35 In English, 36 In Maths: Gujarat IAS Officer's Class 10 Marksheet Goes Viral For All The Right Reasons

35 In English, 36 In Maths: Gujarat IAS Officer's Class 10 Marksheet Goes Viral For All The Right Reasons

Anything below 90%, as ridiculous as it may sound, is considered average. Is this what education is for, to senselessly compete for a good score?

Martin Luther King Jr once said, "Intelligence plus character-that is the goal of true education." But does his saying stand true considering how our education system works? Throughout our school and college life, we've been told that marks are the true measure of one's education.

Anything below 90%, as ridiculous as it may sound, is considered average. Is this what education is for, to senselessly compete for a good score?

35 In English, 36 In Maths: Gujarat IAS Officer's Class 10 Marksheet Goes Viral For All The Right Reasons
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To drive home this point about how marks aren't a benchmark, IAS officer Awanish Sharan took to Twitter to share the Class 10 marksheet of Tushar Sumera, the Collector of Bharuch in Gujarat.

IAS officer Sharan's tweet had two photos. One of them shows Tushar Sumera, the Collector of Bharuch, and the other shows his marksheet that listed the marks he scored for his class 10 board exams. A look at it will tell you he barely secured passing marks. He got 35 marks in English, 36 in maths and 38 in science out of his 100.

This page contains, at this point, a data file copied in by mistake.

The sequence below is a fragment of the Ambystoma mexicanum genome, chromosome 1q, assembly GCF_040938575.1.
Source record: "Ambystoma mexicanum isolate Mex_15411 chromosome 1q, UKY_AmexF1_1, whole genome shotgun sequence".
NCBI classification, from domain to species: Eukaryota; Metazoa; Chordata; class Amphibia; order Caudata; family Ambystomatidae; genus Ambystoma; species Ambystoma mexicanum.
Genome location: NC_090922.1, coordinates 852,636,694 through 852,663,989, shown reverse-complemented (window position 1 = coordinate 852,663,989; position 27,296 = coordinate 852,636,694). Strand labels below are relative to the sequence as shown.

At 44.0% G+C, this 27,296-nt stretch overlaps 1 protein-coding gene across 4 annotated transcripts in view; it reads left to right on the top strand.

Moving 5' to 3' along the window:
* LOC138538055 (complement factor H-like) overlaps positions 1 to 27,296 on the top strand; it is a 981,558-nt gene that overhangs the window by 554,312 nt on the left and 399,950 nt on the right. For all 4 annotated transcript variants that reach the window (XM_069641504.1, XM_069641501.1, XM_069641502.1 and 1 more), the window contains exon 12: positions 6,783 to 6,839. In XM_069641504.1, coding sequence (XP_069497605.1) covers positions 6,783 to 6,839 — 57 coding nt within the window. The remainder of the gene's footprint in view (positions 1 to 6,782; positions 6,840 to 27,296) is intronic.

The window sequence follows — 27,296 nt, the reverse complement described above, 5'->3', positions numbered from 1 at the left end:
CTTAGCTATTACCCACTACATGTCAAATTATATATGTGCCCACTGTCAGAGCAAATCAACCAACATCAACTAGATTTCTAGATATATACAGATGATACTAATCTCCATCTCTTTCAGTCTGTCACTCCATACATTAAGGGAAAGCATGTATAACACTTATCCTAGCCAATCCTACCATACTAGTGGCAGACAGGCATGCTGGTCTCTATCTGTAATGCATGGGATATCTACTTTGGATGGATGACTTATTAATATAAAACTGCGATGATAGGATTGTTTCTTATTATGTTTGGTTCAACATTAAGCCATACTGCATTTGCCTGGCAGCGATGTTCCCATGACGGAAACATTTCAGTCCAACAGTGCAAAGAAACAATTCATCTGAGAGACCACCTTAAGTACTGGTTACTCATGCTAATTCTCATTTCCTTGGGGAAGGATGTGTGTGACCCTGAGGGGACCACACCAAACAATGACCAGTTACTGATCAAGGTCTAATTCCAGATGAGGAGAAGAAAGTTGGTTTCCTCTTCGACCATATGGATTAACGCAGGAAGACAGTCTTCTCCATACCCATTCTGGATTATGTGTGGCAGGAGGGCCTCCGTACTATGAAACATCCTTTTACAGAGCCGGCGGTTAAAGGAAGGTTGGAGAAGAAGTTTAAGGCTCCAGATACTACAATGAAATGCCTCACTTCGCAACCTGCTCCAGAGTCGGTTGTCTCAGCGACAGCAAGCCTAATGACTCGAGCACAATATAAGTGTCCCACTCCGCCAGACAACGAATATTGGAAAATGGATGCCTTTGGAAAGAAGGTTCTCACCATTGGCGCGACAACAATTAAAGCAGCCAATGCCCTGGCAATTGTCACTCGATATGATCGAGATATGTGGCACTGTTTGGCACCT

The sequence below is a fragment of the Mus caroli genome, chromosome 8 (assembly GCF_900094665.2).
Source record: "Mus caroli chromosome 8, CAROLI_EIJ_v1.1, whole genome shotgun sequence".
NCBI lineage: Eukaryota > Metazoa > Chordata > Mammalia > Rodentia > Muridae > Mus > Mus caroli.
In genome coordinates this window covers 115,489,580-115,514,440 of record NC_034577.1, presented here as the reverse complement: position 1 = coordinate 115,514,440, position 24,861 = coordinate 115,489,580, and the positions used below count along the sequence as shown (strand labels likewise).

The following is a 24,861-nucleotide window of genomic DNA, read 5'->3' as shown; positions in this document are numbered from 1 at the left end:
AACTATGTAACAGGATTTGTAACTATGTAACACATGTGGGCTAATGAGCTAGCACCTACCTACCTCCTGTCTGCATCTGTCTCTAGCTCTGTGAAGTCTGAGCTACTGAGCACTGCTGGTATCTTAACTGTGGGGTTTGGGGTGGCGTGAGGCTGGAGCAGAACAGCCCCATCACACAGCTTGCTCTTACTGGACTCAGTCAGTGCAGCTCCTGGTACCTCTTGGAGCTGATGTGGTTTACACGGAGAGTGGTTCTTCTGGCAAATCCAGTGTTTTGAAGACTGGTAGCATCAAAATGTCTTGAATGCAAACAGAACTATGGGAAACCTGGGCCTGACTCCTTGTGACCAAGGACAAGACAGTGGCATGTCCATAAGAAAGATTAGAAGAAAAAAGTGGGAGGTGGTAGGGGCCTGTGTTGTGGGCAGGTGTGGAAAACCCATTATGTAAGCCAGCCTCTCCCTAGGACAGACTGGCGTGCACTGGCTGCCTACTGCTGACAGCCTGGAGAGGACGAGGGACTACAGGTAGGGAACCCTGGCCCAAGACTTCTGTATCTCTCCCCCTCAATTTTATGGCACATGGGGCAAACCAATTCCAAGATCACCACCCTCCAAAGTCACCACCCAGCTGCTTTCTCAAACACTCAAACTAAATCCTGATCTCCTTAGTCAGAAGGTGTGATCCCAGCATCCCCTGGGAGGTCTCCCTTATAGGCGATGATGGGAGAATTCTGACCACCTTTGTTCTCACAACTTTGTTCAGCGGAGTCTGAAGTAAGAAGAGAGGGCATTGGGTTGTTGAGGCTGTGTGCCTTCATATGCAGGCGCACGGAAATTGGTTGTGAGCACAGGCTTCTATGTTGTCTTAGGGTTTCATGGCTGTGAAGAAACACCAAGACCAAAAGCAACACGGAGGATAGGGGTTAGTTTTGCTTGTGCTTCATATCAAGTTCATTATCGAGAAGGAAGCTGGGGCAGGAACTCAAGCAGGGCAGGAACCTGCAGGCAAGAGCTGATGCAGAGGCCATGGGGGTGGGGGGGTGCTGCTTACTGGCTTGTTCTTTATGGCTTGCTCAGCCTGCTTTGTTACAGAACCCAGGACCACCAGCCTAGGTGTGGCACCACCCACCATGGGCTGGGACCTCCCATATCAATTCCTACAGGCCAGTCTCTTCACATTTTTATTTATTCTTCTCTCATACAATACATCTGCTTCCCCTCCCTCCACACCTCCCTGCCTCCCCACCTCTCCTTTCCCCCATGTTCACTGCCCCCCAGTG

“Bharuch Collector Tushar Sumera, while sharing his class 10th marksheet, wrote that he got only passing marks in class 10th. He got 35 marks in English, 36 in maths and 38 in science out of his 100. Not only in the whole village but in that school it was said that he cannot do anything,” read the caption.

The post has garnered more than 17,000 like and over 3,000 retweets. People have been left inspired by Tushar Sumera's story.

Earlier, IAS officer Nitin Sangwan, had taken to Twitter to share his old Class 12 CBSE mark sheet from 2002.

He had scored 24 in Chemistry - just one point above the passing marks.

Sangwan shared his average or poor grades to send out the message that marks alone do not determine the course of life or what you can achieve.

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Taking to social media, the Deputy Municipal Commissioner of Amdavad Municipal Corporation and the CEO of Smart City, Ahmedabad said, "In my 12th exams, I got 24 marks in Chemistry - just 1 mark above passing marks. But that didn't decide what I wanted from my life."

He further said, "Don't bog down kids with the burden of marks. Life is much more than board results. Let results be an opportunity for introspection & not for criticism."

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